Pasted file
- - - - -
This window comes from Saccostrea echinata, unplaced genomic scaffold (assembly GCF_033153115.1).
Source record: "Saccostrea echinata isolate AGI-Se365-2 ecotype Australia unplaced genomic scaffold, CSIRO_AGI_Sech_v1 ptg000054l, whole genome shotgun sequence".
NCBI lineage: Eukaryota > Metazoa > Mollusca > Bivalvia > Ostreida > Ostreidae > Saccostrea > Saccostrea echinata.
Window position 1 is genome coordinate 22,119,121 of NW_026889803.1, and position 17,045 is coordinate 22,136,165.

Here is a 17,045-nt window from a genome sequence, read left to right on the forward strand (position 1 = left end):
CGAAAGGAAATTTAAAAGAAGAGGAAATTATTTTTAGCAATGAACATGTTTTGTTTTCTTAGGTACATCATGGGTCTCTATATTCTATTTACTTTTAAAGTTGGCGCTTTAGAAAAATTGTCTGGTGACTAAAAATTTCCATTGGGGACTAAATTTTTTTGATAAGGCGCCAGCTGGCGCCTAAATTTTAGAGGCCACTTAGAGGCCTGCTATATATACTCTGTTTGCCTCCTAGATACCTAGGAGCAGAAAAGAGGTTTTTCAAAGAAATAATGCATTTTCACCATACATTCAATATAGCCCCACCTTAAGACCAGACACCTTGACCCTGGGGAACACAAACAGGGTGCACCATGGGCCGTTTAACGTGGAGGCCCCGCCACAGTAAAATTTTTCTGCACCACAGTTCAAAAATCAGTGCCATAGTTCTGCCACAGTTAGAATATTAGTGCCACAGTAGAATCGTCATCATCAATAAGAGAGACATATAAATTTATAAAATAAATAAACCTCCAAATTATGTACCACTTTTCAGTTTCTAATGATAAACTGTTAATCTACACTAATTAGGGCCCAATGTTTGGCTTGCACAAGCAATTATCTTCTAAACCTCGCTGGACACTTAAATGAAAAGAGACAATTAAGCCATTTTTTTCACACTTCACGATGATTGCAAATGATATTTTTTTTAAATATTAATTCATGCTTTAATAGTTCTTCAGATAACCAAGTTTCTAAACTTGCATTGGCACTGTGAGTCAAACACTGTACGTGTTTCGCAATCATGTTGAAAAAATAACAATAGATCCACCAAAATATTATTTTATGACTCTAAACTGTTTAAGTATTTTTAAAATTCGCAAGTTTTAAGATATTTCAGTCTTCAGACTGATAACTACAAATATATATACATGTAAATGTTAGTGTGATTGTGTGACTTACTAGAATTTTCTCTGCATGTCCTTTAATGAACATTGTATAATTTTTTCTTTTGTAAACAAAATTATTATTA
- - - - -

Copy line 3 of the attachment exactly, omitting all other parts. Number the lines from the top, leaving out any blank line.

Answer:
NCBI lineage: Eukaryota > Metazoa > Mollusca > Bivalvia > Ostreida > Ostreidae > Saccostrea > Saccostrea echinata.